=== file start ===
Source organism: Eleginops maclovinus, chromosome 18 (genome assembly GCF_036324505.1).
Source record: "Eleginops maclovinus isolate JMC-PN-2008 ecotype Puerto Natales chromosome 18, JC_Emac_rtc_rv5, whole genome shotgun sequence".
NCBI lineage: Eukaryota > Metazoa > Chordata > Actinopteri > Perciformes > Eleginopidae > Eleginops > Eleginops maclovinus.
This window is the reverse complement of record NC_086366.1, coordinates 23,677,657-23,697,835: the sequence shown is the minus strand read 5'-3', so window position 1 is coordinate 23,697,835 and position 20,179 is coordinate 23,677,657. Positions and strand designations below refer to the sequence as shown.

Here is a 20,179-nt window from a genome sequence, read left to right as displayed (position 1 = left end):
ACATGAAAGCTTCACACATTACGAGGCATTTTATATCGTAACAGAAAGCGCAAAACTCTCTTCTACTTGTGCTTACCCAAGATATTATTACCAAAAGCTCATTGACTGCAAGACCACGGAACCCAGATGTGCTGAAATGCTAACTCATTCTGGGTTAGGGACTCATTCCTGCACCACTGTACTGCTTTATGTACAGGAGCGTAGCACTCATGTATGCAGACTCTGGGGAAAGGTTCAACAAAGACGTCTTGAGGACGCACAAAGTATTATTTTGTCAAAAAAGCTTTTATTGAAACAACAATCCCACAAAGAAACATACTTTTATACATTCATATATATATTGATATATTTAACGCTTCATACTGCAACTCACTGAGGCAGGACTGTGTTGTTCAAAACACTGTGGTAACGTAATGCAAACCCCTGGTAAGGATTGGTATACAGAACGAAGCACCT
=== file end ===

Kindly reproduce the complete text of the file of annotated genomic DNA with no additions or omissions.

Source organism: Eleginops maclovinus, chromosome 18 (genome assembly GCF_036324505.1).
Source record: "Eleginops maclovinus isolate JMC-PN-2008 ecotype Puerto Natales chromosome 18, JC_Emac_rtc_rv5, whole genome shotgun sequence".
NCBI lineage: Eukaryota > Metazoa > Chordata > Actinopteri > Perciformes > Eleginopidae > Eleginops > Eleginops maclovinus.
This window is the reverse complement of record NC_086366.1, coordinates 23,677,657-23,697,835: the sequence shown is the minus strand read 5'-3', so window position 1 is coordinate 23,697,835 and position 20,179 is coordinate 23,677,657. Positions and strand designations below refer to the sequence as shown.

Here is a 20,179-nt window from a genome sequence, read left to right as displayed (position 1 = left end):
ACATGAAAGCTTCACACATTACGAGGCATTTTATATCGTAACAGAAAGCGCAAAACTCTCTTCTACTTGTGCTTACCCAAGATATTATTACCAAAAGCTCATTGACTGCAAGACCACGGAACCCAGATGTGCTGAAATGCTAACTCATTCTGGGTTAGGGACTCATTCCTGCACCACTGTACTGCTTTATGTACAGGAGCGTAGCACTCATGTATGCAGACTCTGGGGAAAGGTTCAACAAAGACGTCTTGAGGACGCACAAAGTATTATTTTGTCAAAAAAGCTTTTATTGAAACAACAATCCCACAAAGAAACATACTTTTATACATTCATATATATATTGATATATTTAACGCTTCATACTGCAACTCACTGAGGCAGGACTGTGTTGTTCAAAACACTGTGGTAACGTAATGCAAACCCCTGGTAAGGATTGGTATACAGAACGAAGCACCT